The insinuation was evident and those of us who were present couldn’t help think about the insipid, third-rate performance in the State Legislature of Representative Zenén Bravo, FPR militant elected in 2007 on the Convergencia slate, the party of counterinsurgency in Chiapas...
The new era, the speaker concluded, will begin when we learn how to formulate new concepts. Soviet type socialism is no longer an option because even though it was first defined by a communal spirit, it turned into bureaucratic statism and collectivism. It met its death through self-destruction.
In 2006, Oaxaca was the forerunner of what’s now going on in the world in two ways: creativity and state repression. In order to regenerate the APPO, what we don’t need to do is turn back to old party politics and elections. The only option is to strengthen horizontal, decentralized structures in the communal tradition of the peoples of Oaxaca. Here, Esteva’s diagnosis was unequivocal: if the APPO is not able to resolve these basic aspects, it will become a sect.
In turn, Benjamín Maldonado framed the APPO’s experience in its Mesoamerican context. Colonialism is not dead, he explained. With Independence, Spanish domination ended, but it’s the national society that now dominates indigenous peoples in a way that Benjamin defined as “volcanic,” in other words, particularly destructive. In the face of the new situation, the peoples continue to resist as they have always done. How? Through their communal life, which has three main aspects: 1) communal lands; 2) institutions such as tequio (mutual support), the assembly of the people, and the fiesta of the people; and 3) a deeply rooted communal mentality.
This is what is defined in Oaxaca as “communality,” the vitality that feeds indigenous resistance. A resistance that we might express in Western terms as “self-generated.” The peoples live in a self-generated way inasmuch as they resist the tutelage of the State and “separate” institutions like political parties. In this sense, the APPO carries on this historical experience, and behind it are the indigenous peoples.
Today, the indigenous peoples face three main dangers: political parties that are infiltrated in their assemblies, emptying them of content; indigenous education that fragments communal values at the same time that it “nationalizes” them; and protestant sects that annihilate their social structures. This is why the indigenous movement aims to “reconstruct” the peoples. The APPO must also rebuild itself by getting away from politicking and returning to its indigenous roots and the experience of urban youth who discovered their own “communality” in the heat of the barricades of 2006.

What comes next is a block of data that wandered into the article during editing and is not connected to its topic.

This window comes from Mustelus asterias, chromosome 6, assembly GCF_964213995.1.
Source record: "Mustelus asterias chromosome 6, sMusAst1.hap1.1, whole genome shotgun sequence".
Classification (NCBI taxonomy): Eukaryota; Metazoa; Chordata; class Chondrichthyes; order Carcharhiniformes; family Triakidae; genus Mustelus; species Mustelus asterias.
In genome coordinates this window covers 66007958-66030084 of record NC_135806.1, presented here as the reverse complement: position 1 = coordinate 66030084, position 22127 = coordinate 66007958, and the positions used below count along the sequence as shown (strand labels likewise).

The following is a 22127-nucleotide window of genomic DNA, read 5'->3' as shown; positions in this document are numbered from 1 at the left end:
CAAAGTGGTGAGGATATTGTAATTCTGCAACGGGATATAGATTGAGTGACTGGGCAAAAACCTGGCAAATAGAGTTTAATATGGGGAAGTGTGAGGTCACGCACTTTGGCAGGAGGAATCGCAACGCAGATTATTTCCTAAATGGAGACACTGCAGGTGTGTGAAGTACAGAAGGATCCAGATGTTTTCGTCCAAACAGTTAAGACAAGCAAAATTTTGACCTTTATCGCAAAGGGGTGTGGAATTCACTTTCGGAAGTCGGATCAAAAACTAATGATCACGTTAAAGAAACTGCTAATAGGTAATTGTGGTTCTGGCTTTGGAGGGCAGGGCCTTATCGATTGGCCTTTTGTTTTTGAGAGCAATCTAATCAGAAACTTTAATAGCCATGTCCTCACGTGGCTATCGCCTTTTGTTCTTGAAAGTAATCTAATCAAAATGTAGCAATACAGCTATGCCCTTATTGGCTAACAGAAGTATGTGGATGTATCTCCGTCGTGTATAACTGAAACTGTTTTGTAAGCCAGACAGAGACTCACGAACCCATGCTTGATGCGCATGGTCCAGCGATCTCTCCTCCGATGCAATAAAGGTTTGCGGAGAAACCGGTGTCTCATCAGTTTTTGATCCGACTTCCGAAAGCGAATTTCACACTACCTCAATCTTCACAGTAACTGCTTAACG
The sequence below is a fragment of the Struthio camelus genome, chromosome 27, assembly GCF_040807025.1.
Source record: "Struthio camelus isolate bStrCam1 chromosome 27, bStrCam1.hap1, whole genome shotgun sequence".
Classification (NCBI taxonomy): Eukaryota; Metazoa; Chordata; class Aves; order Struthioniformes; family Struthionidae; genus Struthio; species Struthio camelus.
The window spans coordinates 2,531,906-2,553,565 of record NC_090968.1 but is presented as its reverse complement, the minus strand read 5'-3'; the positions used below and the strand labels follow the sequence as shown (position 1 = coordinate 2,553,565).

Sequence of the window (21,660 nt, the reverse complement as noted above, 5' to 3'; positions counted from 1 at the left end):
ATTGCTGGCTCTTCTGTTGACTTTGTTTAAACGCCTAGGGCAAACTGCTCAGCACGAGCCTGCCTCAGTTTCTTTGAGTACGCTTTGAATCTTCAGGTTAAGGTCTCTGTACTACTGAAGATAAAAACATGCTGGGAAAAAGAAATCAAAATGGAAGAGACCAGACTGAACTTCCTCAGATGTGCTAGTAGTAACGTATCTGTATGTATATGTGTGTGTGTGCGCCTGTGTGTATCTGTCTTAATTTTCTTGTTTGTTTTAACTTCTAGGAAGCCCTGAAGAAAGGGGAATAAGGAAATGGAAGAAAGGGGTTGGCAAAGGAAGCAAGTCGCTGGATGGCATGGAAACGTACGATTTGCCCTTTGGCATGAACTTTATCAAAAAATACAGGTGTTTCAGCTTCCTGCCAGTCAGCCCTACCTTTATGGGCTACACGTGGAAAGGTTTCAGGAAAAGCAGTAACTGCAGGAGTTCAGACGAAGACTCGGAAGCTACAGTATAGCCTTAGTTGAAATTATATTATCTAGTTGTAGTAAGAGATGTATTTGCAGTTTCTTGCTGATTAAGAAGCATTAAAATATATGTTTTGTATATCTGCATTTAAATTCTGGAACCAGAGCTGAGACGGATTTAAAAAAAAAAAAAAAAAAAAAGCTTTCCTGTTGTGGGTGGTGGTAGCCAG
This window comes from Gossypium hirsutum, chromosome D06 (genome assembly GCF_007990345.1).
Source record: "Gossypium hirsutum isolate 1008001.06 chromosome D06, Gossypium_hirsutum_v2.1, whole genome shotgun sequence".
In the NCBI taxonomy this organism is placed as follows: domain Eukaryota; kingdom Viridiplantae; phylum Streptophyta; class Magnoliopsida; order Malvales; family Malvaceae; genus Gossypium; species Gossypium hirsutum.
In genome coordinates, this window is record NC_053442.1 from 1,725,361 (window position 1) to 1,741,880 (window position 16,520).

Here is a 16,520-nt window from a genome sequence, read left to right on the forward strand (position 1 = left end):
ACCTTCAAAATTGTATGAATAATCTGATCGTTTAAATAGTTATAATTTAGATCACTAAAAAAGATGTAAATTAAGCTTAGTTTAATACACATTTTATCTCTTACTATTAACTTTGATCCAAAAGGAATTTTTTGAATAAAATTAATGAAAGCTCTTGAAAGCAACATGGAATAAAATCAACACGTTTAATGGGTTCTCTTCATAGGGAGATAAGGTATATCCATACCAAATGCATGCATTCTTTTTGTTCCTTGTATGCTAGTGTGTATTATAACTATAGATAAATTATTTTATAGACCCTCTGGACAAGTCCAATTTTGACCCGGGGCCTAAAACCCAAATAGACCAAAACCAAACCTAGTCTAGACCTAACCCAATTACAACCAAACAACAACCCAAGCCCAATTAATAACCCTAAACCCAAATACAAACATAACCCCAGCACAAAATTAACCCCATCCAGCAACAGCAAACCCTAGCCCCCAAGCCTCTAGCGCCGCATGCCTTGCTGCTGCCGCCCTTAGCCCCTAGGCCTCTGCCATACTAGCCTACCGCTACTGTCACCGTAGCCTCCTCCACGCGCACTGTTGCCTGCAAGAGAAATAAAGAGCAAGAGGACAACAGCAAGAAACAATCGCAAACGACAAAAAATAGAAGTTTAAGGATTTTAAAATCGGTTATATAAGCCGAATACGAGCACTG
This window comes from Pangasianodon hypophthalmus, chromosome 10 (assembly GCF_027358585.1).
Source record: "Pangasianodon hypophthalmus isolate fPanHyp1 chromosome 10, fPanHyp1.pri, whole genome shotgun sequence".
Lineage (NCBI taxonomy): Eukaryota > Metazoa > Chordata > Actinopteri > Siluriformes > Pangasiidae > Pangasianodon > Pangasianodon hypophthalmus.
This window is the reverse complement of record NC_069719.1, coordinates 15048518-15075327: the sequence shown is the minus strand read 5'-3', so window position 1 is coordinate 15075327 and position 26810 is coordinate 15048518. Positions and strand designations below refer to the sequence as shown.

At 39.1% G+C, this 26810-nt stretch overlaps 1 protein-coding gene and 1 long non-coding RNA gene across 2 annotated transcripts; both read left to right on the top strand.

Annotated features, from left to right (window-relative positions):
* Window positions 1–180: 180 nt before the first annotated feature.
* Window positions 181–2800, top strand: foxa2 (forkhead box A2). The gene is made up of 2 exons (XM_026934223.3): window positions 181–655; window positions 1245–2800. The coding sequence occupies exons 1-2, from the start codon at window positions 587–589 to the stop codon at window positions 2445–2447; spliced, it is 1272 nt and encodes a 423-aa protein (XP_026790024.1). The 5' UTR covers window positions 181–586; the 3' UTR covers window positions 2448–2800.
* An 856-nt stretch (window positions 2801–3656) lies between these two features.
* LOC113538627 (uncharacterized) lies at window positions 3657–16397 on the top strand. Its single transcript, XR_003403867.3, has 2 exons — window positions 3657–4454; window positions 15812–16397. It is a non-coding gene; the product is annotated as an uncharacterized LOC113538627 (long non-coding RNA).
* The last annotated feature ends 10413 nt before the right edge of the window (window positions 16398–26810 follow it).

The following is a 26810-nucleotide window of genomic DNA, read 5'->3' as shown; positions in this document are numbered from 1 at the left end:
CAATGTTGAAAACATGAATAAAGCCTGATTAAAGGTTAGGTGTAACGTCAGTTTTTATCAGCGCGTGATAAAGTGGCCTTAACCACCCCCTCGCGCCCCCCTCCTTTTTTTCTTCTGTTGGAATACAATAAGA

The notion of “seizing power” is a hollow phrase, first of all because the experience of the betrayed revolutions of the 20th century tells us that power is not an object to be taken, but instead a social relation to be constructed, and furthermore, because such a seizure has no base in local “counter-powers” that have joined together. In this sense, the APPO could be transformed into a federation of assemblies instead of continuing to exist as one peoples’ assembly. The movement, concluded Maldonado, can be rebuilt by starting with the consolidation of regional powers.
It seems to me that the addresses by Urbieta, Esteva, and Maldonado expressed the feelings of many of those present despite the unfavorable conditions in which the Conference took place. Sunday’s agenda was marked by frequent interchanges between the defenders of electoral politics and the young people of VOCAL, who waged a pitched battle, without backing down. It wasn’t in vain. At the end of an exhausting debate that lasted until 11 o’clock Monday morning, February 23, not a single one of the three points disturbing the “politicians” had been resolved in their favor.
The final declaration of the Conference states that “this assembly is not a political trampoline. Any comrade who wants to participate in the electoral process will have to publicly resign from his or her seat in the APPO 5 months before filing.” (Thus the deadline for the July elections has already expired.) Likewise, the document demands the “immediate, unconditional release of all arraigned political prisoners and fugitives,” reiterating that “the APPO does not have a policy of negotiating, given that it does not recognize the local or federal government.”
The machinations, however, don’t stop here. Even though some council members were designated, the delegates from the strategic Valley and Isthmus regions are still pending. And that’s where the “politicians” could regain ground. The debate doesn’t matter to them, and neither do ideas. All they’re interested in is staying put in the movement leadership and in maintaining control over the relationship with the news media. These same media, far from reporting on the true milestones of the Conference, opted once again for branding as “provocateurs” the very people who’ve struggled against all odds to defend the spirit of 2006. (See, for example, the article accusing people associated with David Venegas, “el alebrije” of trying to tear the APPO forum apart: Pedro Matías, “Pretendieron alebrijes reventar foro de la APPO”, Noticias, 21 de febrero).
Oaxaca, March, 2009